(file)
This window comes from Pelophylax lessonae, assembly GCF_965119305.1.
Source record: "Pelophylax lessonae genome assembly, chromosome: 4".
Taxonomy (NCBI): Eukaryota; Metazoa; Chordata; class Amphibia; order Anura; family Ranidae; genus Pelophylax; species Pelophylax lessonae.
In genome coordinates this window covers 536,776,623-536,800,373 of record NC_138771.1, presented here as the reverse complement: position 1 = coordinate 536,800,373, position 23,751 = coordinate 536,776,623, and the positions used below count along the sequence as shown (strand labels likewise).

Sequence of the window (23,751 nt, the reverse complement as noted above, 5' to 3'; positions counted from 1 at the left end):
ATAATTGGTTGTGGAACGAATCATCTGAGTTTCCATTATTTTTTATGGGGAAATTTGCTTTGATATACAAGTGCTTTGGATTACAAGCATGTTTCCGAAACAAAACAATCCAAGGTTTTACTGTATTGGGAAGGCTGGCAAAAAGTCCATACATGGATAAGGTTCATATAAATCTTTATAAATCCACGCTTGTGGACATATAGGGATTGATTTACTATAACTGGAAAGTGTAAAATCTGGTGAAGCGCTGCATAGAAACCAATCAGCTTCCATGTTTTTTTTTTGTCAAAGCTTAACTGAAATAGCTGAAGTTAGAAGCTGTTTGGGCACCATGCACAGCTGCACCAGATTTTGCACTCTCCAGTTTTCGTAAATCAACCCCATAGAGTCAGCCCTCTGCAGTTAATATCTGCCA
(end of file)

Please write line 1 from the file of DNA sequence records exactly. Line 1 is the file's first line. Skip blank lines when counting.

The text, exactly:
This window comes from Pelophylax lessonae, assembly GCF_965119305.1.